My past projects
The web is fluid – sites change and grow. Organizations that I have worked with have moved on. One reality of this work is that everything you do will eventually get replaced or updated. I build this into my current projects from the very inception to the final product. Sites must be manageable and designed to evolve.
From the “Wayback Machine”
Most of my sites were dynamic, with full control vested in the owners of the site. It is not feasible to keep the old sites online, but they are archived (with some inevitable glitches) by the Internet Archive Wayback Machine. The links below go to some of the sites that I developed in the state they were in at that time (most are now quaint).
- My very first web page (was online in early 1996).
- Contentor, a small simple CMS that I developed in 2002 and was still using until 2015.
- SouthStar Community Development Corporation (archive from March 2008).
I started as an intern doing surveys, set up their website partly to distribute my data (and much more data we subsequently collected!), and eventually served on the board.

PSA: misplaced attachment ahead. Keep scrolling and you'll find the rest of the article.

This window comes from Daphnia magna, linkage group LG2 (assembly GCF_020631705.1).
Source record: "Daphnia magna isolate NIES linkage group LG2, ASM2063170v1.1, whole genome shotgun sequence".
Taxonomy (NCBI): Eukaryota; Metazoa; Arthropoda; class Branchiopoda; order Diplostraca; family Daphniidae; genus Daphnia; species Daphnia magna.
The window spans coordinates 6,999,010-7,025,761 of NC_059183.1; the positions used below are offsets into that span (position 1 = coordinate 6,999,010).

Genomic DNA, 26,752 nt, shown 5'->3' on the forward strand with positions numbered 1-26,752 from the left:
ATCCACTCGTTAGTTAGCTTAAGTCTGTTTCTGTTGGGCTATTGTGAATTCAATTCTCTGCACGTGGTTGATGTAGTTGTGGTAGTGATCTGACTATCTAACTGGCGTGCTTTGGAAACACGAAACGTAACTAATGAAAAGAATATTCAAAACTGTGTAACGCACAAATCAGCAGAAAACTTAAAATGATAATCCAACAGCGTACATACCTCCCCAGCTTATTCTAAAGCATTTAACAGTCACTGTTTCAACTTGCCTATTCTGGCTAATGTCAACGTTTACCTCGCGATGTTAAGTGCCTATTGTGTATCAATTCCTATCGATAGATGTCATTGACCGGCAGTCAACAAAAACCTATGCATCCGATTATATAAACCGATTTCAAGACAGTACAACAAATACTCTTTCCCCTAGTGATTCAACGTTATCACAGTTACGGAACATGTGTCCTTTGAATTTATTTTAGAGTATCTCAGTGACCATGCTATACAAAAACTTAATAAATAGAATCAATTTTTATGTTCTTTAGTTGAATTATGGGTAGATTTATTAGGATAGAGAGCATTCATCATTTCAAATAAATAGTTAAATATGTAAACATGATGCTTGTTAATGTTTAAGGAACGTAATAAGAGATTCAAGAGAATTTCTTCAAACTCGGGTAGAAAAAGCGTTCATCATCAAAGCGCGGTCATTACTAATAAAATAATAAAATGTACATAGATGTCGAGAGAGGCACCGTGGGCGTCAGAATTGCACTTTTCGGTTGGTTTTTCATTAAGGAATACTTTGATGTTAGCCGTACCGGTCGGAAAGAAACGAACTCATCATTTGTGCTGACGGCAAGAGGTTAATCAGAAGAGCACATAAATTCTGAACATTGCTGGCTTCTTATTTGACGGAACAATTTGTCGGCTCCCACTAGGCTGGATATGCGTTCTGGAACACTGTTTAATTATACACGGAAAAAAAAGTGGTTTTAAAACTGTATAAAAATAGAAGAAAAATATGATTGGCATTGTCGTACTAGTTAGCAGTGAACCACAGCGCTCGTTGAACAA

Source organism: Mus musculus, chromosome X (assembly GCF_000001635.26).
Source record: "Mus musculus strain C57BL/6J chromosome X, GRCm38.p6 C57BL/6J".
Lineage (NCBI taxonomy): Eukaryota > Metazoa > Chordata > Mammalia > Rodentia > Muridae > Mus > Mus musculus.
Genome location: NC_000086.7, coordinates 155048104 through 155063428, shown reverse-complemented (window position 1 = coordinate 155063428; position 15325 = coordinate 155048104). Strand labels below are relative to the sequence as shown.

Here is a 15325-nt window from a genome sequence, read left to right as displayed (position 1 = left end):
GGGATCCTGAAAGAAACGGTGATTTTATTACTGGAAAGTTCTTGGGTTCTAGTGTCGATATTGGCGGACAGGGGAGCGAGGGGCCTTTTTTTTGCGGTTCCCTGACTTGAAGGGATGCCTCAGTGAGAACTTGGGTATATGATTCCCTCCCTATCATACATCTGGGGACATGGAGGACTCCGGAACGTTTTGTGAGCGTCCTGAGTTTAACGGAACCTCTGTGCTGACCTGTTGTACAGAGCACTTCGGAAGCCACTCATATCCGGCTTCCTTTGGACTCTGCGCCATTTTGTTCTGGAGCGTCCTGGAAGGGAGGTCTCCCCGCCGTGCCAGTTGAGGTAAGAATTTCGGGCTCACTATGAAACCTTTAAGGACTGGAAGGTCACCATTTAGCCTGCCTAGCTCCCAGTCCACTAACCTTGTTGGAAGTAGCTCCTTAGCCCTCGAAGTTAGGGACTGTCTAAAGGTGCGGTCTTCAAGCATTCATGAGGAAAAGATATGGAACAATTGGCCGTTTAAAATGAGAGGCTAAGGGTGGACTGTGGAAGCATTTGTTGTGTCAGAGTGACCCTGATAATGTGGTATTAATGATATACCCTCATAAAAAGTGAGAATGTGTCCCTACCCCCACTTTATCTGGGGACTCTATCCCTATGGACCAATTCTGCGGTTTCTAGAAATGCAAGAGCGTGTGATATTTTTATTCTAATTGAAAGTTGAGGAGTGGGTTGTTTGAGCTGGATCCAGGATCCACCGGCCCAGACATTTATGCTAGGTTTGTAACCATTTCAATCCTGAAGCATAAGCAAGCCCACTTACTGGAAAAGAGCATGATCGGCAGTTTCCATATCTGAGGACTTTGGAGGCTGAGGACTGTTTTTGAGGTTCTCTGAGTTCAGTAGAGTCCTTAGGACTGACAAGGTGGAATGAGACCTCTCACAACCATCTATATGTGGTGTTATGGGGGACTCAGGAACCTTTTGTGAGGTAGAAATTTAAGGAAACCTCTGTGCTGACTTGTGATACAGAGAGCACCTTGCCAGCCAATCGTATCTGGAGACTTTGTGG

- Peacemakers – There are versions of the site from 2002 to present. The organization is currently inactive.
- I developed and managed a Drupal site for the grassroots Georgia for Obama group. This site had several intranet database features for precinct captains and other volunteers.
- Northwest UUC (2006) – After I left, they moved on to WordPress.
- In 2003, I took a Movable Type grassroots campaign blog, wrapped in in my Contentor CMS and spliced in Gallery photo albums. Fortunately, we no longer need to do such, but it was about as seamless as could be had at the time!
- … more to come when I have a chance to stroll down memory lane!
Before the Web
I established my first company, Electronic Applications Development, around 1984. I did PC and other equipment repair as well as several systems integration projects. Two most notable projects were a studio automation system that replaced expensive cartridge decks with audiophile-quality cassette deck for playing advertisements in a radio station. The other was a program that received burglar alarm reports from a telephone receiver and guided the monitoring station personnel through the reporting process, logging the actions for later reporting. To program these projects, I wrote a tiny BASIC compiler called Terminate and Stay Resident BASIC (TSRBasic). Both of these systems ran in their respective business for a few years, but we never got to the point of getting them marketed. TSRbasic became obsolete when Windows started gaining traction and multi-tasking became usable.